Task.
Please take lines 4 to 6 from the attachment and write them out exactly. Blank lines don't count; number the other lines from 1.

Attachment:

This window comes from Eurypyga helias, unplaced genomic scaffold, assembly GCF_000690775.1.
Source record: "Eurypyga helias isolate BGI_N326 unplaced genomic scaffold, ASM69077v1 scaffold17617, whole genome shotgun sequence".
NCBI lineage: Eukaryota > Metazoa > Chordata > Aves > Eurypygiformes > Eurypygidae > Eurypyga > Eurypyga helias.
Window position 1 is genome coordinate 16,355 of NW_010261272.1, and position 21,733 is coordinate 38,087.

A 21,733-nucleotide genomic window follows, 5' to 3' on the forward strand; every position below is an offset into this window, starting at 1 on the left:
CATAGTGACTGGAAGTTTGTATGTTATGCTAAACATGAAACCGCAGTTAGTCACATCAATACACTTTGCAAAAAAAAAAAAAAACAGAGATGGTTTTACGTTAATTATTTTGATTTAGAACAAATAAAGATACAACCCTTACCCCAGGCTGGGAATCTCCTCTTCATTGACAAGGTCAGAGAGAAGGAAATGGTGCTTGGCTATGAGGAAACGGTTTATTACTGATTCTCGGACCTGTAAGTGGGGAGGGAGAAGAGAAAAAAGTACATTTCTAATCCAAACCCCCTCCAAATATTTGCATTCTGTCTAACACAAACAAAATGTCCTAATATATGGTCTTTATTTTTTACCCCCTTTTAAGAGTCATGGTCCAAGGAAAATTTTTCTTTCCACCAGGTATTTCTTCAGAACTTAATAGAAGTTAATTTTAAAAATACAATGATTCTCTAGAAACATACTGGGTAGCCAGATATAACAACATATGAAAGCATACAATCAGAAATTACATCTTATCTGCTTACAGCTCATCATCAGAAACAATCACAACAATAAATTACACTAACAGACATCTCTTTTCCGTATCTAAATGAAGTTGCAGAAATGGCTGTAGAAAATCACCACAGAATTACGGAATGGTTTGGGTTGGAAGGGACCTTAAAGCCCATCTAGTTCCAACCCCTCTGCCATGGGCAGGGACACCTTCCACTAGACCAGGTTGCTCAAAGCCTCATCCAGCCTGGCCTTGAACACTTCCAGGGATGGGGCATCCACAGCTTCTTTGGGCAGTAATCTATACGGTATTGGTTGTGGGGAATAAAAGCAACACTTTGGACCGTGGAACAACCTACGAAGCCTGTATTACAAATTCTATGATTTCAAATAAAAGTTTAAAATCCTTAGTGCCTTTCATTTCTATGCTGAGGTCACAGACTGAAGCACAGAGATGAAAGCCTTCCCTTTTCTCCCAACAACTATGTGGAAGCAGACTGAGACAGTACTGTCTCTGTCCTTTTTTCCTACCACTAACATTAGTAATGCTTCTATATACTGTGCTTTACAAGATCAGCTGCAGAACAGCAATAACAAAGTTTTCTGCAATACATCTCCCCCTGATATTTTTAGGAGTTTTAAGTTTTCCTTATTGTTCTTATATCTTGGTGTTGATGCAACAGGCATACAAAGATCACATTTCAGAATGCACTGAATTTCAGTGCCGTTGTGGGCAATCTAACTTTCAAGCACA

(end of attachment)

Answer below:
Window position 1 is genome coordinate 16,355 of NW_010261272.1, and position 21,733 is coordinate 38,087.

A 21,733-nucleotide genomic window follows, 5' to 3' on the forward strand; every position below is an offset into this window, starting at 1 on the left:
CATAGTGACTGGAAGTTTGTATGTTATGCTAAACATGAAACCGCAGTTAGTCACATCAATACACTTTGCAAAAAAAAAAAAAAACAGAGATGGTTTTACGTTAATTATTTTGATTTAGAACAAATAAAGATACAACCCTTACCCCAGGCTGGGAATCTCCTCTTCATTGACAAGGTCAGAGAGAAGGAAATGGTGCTTGGCTATGAGGAAACGGTTTATTACTGATTCTCGGACCTGTAAGTGGGGAGGGAGAAGAGAAAAAAGTACATTTCTAATCCAAACCCCCTCCAAATATTTGCATTCTGTCTAACACAAACAAAATGTCCTAATATATGGTCTTTATTTTTTACCCCCTTTTAAGAGTCATGGTCCAAGGAAAATTTTTCTTTCCACCAGGTATTTCTTCAGAACTTAATAGAAGTTAATTTTAAAAATACAATGATTCTCTAGAAACATACTGGGTAGCCAGATATAACAACATATGAAAGCATACAATCAGAAATTACATCTTATCTGCTTACAGCTCATCATCAGAAACAATCACAACAATAAATTACACTAACAGACATCTCTTTTCCGTATCTAAATGAAGTTGCAGAAATGGCTGTAGAAAATCACCACAGAATTACGGAATGGTTTGGGTTGGAAGGGACCTTAAAGCCCATCTAGTTCCAACCCCTCTGCCATGGGCAGGGACACCTTCCACTAGACCAGGTTGCTCAAAGCCTCATCCAGCCTGGCCTTGAACACTTCCAGGGATGGGGCATCCACAGCTTCTTTGGGCAGTAATCTATACGGTATTGGTTGTGGGGAATAAAAGCAACACTTTGGACCGTGGAACAACCTACGAAGCCTGTATTACAAATTCTATGATTTCAAATAAAAGTTTAAAATCCTTAGTGCCTTTCATTTCTATGCTGAGGTCACAGACTGAAGCACAGAGATGAAAGCCTTCCCTTTTCTCCCAACAACTATGTGGAAGCAGACTGAGACAGTACTGTCTCTGTCCTTTTTTCCTACCACTAACATTAGTAATGCTTCTATATACTGTGCTTTACAAGATCAGCTGCAGAACAGCAATAACAAAGTTTTCTGCAATACATCTCCCCCTGATATTTTTAGGAGTTTTAAGTTTTCCTTATTGTTCTTATATCTTGGTGTTGATGCAACAGGCATACAAAGATCACATTTCAGAATGCACTGAATTTCAGTGCCGTTGTGGGCAATCTAACTTTCAAGCACA